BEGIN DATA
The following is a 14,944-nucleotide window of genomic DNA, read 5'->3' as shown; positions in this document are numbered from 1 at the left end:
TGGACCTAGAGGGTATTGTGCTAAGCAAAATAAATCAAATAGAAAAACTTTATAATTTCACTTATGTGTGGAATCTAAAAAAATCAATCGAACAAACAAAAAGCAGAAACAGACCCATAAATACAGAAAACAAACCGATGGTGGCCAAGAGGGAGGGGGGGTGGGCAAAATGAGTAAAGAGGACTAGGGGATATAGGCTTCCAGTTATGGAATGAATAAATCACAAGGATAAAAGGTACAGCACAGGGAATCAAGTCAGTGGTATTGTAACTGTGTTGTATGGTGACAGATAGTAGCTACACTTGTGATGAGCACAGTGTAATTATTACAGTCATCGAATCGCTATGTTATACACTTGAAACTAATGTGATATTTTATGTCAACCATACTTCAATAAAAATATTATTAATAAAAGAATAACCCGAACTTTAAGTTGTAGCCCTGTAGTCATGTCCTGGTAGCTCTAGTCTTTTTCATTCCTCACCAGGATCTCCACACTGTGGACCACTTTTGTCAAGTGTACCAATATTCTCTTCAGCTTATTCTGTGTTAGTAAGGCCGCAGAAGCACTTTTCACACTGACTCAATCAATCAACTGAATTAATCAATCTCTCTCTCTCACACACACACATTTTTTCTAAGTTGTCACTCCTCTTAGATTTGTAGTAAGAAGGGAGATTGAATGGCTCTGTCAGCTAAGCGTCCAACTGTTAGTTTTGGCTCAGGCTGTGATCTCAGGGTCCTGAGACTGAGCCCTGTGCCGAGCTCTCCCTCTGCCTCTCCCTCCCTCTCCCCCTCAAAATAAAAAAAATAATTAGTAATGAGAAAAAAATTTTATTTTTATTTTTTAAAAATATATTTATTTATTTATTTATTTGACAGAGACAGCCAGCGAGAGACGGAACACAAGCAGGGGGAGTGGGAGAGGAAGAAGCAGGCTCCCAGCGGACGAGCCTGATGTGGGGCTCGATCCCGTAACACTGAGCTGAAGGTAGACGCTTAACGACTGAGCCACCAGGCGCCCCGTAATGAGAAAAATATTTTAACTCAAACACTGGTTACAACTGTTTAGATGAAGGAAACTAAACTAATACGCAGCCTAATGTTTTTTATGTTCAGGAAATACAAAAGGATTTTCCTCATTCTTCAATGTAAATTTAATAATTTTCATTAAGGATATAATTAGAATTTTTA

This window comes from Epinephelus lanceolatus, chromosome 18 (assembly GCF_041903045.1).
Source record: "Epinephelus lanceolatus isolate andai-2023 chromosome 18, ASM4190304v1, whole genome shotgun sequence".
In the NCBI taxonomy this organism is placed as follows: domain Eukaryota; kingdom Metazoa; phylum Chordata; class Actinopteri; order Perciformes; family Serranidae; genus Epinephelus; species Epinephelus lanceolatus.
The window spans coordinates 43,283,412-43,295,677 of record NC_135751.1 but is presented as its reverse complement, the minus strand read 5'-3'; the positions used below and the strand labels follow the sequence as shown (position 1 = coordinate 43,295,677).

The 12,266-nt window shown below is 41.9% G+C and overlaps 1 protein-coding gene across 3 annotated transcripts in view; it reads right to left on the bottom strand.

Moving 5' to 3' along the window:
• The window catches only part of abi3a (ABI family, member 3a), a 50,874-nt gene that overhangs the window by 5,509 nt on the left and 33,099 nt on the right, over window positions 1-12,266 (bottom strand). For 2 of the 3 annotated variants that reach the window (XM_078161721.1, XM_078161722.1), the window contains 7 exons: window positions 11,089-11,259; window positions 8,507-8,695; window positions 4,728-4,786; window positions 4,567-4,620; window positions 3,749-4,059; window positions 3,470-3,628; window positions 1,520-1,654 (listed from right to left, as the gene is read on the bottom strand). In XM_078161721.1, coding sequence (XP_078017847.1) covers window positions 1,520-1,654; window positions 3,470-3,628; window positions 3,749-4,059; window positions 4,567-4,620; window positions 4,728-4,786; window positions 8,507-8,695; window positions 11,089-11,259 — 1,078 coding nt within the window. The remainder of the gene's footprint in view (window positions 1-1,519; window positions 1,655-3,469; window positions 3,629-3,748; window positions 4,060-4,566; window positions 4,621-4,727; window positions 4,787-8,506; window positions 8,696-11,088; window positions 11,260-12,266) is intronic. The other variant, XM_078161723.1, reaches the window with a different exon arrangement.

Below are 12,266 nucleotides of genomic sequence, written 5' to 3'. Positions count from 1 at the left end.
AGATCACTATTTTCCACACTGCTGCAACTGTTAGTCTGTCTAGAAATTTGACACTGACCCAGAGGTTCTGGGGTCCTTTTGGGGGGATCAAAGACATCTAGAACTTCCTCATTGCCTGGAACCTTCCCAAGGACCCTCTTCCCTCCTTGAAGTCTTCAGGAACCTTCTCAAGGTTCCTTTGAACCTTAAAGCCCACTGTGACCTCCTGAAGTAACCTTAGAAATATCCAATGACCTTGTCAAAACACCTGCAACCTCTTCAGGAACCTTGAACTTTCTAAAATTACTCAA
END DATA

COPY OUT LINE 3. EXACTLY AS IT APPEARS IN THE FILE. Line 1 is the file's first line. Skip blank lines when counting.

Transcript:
This window comes from Epinephelus lanceolatus, chromosome 18 (assembly GCF_041903045.1).